Cite as: 527 U. S. 815 (1999)
Opinion of the Court
tion, supra.8 Agreeing with the District Court's application of Rule 23(a), the Court of Appeals found that there was commonality in class members' shared interest in securing and equitably distributing maximum possible settlement funds, and that the representative plaintiffs were sufficiently typical both in sharing that interest and in basing their claims on the same legal and remedial theories that absent class members might raise. Id., at 975-976. The Fifth Circuit also thought that there were no conflicts of interest sufficiently serious to undermine the adequacy of class counsel's representation. Id., at 976-982.9 As to Rule 23(b)(1)(B), the court approved the class certification on a "limited fund" rationale based on the threat to "the ability of other members of the class to receive full payment for their injuries from Fibreboard's limited assets." Id., at 982.10 The Court
of Appeals cited expert testimony that Fibreboard faced enormous potential liabilities and defense costs that would likely equal or exceed the amount of damages paid out, and concluded that even combining Fibreboard's value of some $235 million with the $2 billion provided in the Trilateral Settlement Agreement, the company would be unable to pay all valid claims against it within five to nine years. Ibid. Judge Smith dissented, arguing among other things that the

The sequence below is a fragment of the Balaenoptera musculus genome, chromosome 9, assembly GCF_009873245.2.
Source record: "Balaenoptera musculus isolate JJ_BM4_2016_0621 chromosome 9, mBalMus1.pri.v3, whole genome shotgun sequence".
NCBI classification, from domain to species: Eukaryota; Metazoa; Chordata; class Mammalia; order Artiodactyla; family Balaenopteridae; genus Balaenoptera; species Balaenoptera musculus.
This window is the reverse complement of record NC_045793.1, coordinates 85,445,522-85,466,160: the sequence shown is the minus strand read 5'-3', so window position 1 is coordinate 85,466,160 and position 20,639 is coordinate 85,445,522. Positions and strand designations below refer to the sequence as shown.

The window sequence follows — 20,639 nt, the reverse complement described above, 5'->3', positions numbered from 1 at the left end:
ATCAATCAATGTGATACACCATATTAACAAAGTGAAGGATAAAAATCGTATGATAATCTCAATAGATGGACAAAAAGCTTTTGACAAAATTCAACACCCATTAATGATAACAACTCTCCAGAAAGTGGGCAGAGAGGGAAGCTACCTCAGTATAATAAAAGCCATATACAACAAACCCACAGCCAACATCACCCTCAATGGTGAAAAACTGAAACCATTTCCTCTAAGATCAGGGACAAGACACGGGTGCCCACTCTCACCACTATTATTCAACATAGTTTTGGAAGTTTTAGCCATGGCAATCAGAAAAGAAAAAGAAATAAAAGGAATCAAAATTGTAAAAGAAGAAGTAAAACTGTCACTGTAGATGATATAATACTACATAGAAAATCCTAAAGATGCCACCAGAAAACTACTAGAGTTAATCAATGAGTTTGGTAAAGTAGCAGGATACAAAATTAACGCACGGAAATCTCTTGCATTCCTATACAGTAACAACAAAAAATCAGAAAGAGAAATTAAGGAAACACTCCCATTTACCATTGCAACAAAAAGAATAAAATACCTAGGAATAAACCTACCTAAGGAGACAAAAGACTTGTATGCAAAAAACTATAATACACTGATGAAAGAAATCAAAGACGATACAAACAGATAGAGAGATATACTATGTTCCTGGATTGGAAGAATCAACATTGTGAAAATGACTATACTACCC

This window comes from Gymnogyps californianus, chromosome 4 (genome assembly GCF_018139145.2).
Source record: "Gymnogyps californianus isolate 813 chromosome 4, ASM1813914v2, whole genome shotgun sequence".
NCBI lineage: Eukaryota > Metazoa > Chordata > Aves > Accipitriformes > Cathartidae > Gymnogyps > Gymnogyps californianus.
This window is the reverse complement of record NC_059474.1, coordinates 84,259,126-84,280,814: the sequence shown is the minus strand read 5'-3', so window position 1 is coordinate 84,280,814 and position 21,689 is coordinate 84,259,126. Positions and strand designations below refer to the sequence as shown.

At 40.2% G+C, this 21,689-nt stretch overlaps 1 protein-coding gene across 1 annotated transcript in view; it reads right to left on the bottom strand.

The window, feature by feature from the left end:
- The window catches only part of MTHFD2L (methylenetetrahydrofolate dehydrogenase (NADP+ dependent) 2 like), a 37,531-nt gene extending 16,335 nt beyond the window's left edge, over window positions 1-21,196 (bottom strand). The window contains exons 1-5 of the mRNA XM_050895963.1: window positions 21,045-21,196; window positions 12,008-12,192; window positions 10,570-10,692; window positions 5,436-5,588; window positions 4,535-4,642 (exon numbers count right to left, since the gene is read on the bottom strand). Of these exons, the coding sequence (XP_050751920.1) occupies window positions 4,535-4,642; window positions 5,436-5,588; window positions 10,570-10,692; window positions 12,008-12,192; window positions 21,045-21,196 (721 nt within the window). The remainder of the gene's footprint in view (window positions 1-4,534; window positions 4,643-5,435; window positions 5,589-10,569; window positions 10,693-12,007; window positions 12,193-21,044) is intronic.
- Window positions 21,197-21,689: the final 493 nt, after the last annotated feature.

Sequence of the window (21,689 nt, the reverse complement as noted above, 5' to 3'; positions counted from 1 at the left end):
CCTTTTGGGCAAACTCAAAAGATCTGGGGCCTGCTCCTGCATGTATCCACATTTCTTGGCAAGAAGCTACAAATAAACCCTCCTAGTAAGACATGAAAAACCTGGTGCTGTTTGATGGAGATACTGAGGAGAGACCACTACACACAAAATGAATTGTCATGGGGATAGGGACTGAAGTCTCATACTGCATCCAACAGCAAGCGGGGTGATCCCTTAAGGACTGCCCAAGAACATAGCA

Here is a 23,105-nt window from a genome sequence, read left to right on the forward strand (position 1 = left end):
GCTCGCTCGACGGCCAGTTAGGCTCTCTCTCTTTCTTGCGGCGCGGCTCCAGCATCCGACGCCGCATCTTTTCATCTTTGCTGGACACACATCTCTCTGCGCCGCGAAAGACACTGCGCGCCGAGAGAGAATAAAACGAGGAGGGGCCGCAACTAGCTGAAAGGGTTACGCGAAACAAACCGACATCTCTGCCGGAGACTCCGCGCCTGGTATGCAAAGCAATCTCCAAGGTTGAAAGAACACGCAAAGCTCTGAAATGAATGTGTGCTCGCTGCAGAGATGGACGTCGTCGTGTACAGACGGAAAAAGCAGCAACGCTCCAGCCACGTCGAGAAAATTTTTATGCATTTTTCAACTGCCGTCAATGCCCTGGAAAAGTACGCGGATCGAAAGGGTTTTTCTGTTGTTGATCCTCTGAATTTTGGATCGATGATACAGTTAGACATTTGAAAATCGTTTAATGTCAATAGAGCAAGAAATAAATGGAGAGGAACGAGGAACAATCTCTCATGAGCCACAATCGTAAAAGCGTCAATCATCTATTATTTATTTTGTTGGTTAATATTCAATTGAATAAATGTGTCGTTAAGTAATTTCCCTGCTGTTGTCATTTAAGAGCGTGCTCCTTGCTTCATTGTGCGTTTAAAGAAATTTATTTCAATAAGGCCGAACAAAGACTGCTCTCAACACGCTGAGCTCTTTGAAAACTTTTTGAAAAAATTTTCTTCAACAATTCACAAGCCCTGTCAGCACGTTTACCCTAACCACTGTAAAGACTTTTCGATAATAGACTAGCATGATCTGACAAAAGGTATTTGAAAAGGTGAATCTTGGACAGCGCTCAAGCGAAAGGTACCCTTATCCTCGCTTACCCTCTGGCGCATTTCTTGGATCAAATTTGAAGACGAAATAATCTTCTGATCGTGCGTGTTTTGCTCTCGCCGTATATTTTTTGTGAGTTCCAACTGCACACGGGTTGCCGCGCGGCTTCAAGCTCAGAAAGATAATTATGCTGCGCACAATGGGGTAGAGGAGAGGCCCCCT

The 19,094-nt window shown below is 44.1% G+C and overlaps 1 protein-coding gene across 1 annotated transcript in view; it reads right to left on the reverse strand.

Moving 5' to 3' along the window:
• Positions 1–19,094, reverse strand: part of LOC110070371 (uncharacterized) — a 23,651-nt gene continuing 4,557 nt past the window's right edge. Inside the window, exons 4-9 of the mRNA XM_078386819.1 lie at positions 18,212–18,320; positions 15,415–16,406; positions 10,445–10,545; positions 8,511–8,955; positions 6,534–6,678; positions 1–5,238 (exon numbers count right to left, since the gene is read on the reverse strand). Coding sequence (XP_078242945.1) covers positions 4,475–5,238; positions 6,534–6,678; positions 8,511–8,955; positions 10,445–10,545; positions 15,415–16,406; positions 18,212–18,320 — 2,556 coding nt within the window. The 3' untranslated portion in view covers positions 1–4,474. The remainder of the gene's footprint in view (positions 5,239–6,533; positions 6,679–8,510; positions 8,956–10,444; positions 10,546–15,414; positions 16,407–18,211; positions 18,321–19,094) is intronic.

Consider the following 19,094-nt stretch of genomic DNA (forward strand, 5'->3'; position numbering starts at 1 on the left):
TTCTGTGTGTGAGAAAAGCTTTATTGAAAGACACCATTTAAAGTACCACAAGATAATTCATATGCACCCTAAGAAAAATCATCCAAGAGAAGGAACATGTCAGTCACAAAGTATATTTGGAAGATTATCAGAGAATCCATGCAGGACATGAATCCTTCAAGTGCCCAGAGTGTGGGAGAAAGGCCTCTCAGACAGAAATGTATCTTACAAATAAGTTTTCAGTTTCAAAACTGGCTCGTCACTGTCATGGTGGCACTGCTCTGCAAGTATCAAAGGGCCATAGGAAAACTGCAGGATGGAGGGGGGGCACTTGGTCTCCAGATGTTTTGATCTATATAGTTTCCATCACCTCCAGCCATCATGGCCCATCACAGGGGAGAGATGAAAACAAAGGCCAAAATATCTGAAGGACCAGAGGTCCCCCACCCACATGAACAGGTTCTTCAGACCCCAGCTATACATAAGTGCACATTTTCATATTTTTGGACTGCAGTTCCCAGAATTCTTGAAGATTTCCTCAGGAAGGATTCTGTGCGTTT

8 Continental and Pacific also filed a class action against a defendant class essentially identical to the plaintiff class in the Global Settlement Agreement as well as a class of third parties with asbestos-related claims against Fibreboard, seeking a declaration that the Trilateral Settlement Agreement was fair and reasonable. The District Court certified the class and approved the Trilateral Settlement Agreement, which the Fifth Circuit consolidated with the review of the case below and affirmed. See In re Asbestos Litigation, 90 F. 3d, at 974, 991-993. That decision is now final and is not before this Court.
9 As the objectors did not challenge the adequacy of representation of class representatives, the Fifth Circuit did not consider the issue. Id., at 976, n. 10. Likewise, no party raised concerns with Rule 23(a)'s numerosity requirement.
10 Abandoning the District Court's alternative rationale, the Court of Appeals rested entirely on a limited fund theory.
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